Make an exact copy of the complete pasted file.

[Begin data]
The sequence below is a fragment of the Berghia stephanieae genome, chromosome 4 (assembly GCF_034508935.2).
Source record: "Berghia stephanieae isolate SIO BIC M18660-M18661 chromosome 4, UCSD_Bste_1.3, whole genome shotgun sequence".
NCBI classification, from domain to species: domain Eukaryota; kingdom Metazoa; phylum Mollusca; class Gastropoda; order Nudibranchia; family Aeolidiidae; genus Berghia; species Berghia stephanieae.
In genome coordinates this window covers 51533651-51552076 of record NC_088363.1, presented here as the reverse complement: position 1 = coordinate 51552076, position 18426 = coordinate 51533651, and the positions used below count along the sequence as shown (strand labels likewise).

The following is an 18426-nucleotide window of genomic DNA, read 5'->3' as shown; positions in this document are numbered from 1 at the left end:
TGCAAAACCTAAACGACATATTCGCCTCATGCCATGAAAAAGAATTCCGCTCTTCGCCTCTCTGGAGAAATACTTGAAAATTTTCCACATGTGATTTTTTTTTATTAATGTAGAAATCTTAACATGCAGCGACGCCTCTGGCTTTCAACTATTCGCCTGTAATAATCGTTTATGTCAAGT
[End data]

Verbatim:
The sequence below is a fragment of the Berghia stephanieae genome, chromosome 4 (assembly GCF_034508935.2).
Source record: "Berghia stephanieae isolate SIO BIC M18660-M18661 chromosome 4, UCSD_Bste_1.3, whole genome shotgun sequence".
NCBI classification, from domain to species: domain Eukaryota; kingdom Metazoa; phylum Mollusca; class Gastropoda; order Nudibranchia; family Aeolidiidae; genus Berghia; species Berghia stephanieae.
In genome coordinates this window covers 51533651-51552076 of record NC_088363.1, presented here as the reverse complement: position 1 = coordinate 51552076, position 18426 = coordinate 51533651, and the positions used below count along the sequence as shown (strand labels likewise).

The following is an 18426-nucleotide window of genomic DNA, read 5'->3' as shown; positions in this document are numbered from 1 at the left end:
TGCAAAACCTAAACGACATATTCGCCTCATGCCATGAAAAAGAATTCCGCTCTTCGCCTCTCTGGAGAAATACTTGAAAATTTTCCACATGTGATTTTTTTTTATTAATGTAGAAATCTTAACATGCAGCGACGCCTCTGGCTTTCAACTATTCGCCTGTAATAATCGTTTATGTCAAGT